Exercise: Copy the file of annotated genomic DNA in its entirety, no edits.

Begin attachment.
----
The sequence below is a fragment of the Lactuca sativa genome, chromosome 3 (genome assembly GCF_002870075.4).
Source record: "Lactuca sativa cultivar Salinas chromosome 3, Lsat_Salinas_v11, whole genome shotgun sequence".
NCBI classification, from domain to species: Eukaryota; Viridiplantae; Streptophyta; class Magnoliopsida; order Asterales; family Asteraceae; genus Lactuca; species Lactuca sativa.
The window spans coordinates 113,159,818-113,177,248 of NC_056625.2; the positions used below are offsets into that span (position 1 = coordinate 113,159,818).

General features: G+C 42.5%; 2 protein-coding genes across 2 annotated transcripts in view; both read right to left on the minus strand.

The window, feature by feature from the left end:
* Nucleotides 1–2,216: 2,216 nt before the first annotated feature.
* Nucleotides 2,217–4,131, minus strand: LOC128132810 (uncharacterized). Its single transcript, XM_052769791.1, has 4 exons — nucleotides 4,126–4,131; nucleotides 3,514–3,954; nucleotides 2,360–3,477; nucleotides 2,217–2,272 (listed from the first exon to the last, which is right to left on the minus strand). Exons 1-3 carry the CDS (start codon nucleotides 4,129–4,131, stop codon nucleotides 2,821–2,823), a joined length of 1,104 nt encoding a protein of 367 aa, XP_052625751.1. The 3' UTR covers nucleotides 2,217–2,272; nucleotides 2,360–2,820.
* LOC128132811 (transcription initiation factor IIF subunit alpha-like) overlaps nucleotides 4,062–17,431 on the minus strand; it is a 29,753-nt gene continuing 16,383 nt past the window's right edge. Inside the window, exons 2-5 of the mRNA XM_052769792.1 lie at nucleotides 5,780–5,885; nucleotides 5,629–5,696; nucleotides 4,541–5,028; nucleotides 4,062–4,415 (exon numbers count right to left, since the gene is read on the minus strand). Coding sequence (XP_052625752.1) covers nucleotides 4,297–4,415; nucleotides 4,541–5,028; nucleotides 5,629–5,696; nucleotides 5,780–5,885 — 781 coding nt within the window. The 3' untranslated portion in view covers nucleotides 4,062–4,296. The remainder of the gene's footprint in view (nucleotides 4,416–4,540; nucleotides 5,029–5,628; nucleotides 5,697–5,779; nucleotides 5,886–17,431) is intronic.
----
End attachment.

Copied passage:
The sequence below is a fragment of the Lactuca sativa genome, chromosome 3 (genome assembly GCF_002870075.4).
Source record: "Lactuca sativa cultivar Salinas chromosome 3, Lsat_Salinas_v11, whole genome shotgun sequence".
NCBI classification, from domain to species: Eukaryota; Viridiplantae; Streptophyta; class Magnoliopsida; order Asterales; family Asteraceae; genus Lactuca; species Lactuca sativa.
The window spans coordinates 113,159,818-113,177,248 of NC_056625.2; the positions used below are offsets into that span (position 1 = coordinate 113,159,818).

General features: G+C 42.5%; 2 protein-coding genes across 2 annotated transcripts in view; both read right to left on the minus strand.

The window, feature by feature from the left end:
* Nucleotides 1–2,216: 2,216 nt before the first annotated feature.
* Nucleotides 2,217–4,131, minus strand: LOC128132810 (uncharacterized). Its single transcript, XM_052769791.1, has 4 exons — nucleotides 4,126–4,131; nucleotides 3,514–3,954; nucleotides 2,360–3,477; nucleotides 2,217–2,272 (listed from the first exon to the last, which is right to left on the minus strand). Exons 1-3 carry the CDS (start codon nucleotides 4,129–4,131, stop codon nucleotides 2,821–2,823), a joined length of 1,104 nt encoding a protein of 367 aa, XP_052625751.1. The 3' UTR covers nucleotides 2,217–2,272; nucleotides 2,360–2,820.
* LOC128132811 (transcription initiation factor IIF subunit alpha-like) overlaps nucleotides 4,062–17,431 on the minus strand; it is a 29,753-nt gene continuing 16,383 nt past the window's right edge. Inside the window, exons 2-5 of the mRNA XM_052769792.1 lie at nucleotides 5,780–5,885; nucleotides 5,629–5,696; nucleotides 4,541–5,028; nucleotides 4,062–4,415 (exon numbers count right to left, since the gene is read on the minus strand). Coding sequence (XP_052625752.1) covers nucleotides 4,297–4,415; nucleotides 4,541–5,028; nucleotides 5,629–5,696; nucleotides 5,780–5,885 — 781 coding nt within the window. The 3' untranslated portion in view covers nucleotides 4,062–4,296. The remainder of the gene's footprint in view (nucleotides 4,416–4,540; nucleotides 5,029–5,628; nucleotides 5,697–5,779; nucleotides 5,886–17,431) is intronic.